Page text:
Agile is a relatively new movement in Indonesia. Scrum adoption is accelerating and will spread through the IT and startup world in the upcoming years. I have been an agile fan since 2011 and saw the impact first hand on organizations in India, The Netherlands, and beyond. In mid 2016, I moved to Bali. As I noticed that agile was growing in popularity, I decided to start an agile agency. In November I did my first scrum training in Jakarta and since then I’ve been quite busy. In the past months, I have seen how agile and Indonesia match and where the challenges and opportunities are.
First, some challenges. Most people know the Agile Manifesto. This manifesto was created in 2001 by 17 smart guys. What most people don’t know is that there’s 12 principles underlying the manifesto. For some strange reason, whenever I go to conferences, every slide deck has the manifesto in it. But I never see the principles, which I believe are crucial if you want to move your company culture towards agility. One of the principles is:
Build projects around motivated individuals.
Give them the environment and support they need,
and trust them to get the job done.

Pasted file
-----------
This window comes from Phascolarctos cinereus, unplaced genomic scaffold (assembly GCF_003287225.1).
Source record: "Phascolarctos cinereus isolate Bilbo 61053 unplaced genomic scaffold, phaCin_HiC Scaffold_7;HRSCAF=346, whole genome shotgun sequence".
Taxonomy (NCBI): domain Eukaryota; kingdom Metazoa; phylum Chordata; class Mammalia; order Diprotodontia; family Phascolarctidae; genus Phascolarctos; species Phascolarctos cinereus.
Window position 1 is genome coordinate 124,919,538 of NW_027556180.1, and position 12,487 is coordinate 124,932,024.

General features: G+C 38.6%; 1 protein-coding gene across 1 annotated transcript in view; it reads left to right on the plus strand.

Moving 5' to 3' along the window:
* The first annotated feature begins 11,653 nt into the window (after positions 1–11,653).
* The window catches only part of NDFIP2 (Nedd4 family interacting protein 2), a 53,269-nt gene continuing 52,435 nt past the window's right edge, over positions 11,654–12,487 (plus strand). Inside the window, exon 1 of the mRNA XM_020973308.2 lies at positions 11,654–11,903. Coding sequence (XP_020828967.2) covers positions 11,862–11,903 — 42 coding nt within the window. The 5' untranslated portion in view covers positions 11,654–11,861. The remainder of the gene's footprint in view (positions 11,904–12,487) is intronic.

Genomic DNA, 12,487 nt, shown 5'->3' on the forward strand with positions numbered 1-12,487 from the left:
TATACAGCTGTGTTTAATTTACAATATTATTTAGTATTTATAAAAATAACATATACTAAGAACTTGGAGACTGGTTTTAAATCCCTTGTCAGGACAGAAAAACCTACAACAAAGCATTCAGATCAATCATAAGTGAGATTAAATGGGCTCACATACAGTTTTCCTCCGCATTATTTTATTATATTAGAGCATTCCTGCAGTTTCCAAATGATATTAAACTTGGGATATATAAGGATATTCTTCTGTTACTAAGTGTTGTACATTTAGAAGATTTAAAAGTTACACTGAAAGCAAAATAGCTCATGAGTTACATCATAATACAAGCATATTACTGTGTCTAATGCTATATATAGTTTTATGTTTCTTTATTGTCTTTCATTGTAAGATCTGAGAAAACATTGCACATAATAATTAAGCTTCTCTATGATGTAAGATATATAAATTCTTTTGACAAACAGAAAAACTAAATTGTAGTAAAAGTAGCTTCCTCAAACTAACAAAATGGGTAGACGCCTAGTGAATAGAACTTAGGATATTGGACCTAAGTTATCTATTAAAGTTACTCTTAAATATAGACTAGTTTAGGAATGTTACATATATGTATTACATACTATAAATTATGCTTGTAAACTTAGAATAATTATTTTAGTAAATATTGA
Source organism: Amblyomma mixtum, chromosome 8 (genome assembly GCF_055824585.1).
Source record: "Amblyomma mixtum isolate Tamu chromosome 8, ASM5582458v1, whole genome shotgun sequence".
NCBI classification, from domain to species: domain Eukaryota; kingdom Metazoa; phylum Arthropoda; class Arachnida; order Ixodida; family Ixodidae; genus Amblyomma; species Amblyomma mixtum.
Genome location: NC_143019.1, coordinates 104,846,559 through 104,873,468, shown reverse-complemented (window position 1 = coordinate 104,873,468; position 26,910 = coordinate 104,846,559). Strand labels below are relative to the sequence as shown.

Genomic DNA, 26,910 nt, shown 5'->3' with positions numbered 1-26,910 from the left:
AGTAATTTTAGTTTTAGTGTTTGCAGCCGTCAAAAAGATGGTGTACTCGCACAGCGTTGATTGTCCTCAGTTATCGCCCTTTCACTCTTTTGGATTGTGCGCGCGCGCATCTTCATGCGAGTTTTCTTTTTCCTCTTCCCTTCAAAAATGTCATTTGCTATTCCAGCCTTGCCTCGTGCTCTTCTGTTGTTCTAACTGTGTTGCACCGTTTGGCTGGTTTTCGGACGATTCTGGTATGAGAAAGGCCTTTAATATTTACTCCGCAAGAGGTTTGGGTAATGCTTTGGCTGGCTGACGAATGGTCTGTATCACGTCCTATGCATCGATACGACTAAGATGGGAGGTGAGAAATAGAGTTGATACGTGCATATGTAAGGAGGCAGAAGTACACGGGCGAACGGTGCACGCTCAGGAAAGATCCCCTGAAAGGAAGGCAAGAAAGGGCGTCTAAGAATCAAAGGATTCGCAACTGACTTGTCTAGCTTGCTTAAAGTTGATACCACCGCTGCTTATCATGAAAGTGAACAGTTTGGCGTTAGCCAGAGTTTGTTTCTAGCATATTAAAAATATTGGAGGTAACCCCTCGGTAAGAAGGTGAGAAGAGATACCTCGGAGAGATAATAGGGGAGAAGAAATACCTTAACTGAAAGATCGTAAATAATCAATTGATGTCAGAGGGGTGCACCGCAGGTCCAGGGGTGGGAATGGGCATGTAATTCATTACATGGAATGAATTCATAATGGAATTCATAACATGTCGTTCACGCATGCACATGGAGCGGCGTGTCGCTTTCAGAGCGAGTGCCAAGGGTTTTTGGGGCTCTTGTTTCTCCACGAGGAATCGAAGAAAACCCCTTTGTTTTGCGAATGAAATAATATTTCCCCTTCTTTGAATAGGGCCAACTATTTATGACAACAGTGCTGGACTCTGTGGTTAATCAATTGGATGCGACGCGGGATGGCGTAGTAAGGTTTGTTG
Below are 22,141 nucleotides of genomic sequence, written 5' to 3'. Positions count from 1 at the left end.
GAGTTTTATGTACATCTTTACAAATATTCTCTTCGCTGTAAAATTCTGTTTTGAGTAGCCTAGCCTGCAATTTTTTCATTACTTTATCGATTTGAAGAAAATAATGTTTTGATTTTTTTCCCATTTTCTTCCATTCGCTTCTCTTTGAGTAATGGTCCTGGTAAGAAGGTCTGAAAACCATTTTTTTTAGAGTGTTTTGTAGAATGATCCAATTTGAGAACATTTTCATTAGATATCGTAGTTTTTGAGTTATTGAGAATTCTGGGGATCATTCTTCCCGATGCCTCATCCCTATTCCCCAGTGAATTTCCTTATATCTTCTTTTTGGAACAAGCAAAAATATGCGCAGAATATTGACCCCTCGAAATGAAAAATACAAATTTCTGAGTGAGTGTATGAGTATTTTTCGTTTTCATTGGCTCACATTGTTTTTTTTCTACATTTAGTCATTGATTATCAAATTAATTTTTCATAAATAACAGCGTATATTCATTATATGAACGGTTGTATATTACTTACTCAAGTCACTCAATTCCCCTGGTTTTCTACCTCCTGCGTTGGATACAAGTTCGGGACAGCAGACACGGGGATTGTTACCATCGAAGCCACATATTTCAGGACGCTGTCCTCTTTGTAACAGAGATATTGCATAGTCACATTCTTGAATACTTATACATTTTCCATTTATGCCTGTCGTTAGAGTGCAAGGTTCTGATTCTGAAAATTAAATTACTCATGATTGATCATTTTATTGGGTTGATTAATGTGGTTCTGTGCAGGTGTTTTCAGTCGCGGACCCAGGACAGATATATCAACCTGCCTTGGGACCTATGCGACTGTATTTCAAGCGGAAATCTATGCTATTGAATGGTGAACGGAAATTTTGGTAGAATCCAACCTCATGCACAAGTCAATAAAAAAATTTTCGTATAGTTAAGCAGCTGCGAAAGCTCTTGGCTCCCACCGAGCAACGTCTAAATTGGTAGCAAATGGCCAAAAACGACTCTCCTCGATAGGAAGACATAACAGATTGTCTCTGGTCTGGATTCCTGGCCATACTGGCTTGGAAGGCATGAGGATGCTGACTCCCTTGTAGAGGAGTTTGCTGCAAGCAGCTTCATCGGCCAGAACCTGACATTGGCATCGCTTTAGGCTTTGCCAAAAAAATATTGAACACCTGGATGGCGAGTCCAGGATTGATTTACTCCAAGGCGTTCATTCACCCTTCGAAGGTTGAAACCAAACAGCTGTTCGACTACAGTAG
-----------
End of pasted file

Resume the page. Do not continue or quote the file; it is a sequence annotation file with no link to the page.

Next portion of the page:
This is about ‘self organized teams’. Now the Indonesian culture is based on hierarchy. People are used to having a boss and wait for ‘instructions’. To me personally, the basis of this command and control style of management is a lack of trust. What a leader thinks is ‘I know what needs to be done’ and then gives his subordinates tasks. The agile principle above turns this upside down: a leader can give a problem or a challenge plus the resources the team needs. He then steps aside and lets the team figure out how to solve the challenge. If they need him, he’s there. But not to give orders, only to provide mentoring, so the team can get the job done. This is based on trust and assumes teams outsmart a single brain.
Habits are hard to change. Cultural habits maybe even harder, because everyone else is behaving the same way. When I started a software development office in India in 2008, I faced the same challenge. There are vast differences between Indian and Indonesian culture. But they share a high power distance. Geert Hofstede developed a measurement of hierarchy, called power distance. From this article you can see that India scores 77 and Indonesia 78. In comparison, Netherlands (I’m Dutch so that’s my reference point) scores 38. I refer to the article for explanation on the measurement and the exact meaning.
I have experienced first-hand that by creating a company that is flatly organized, supported by a set of strong values (potentially based on the agile principles), teams can get self-organized. A company creates its own culture and this culture can ‘beat’ habits that exist within a country. Of course it’s not easy.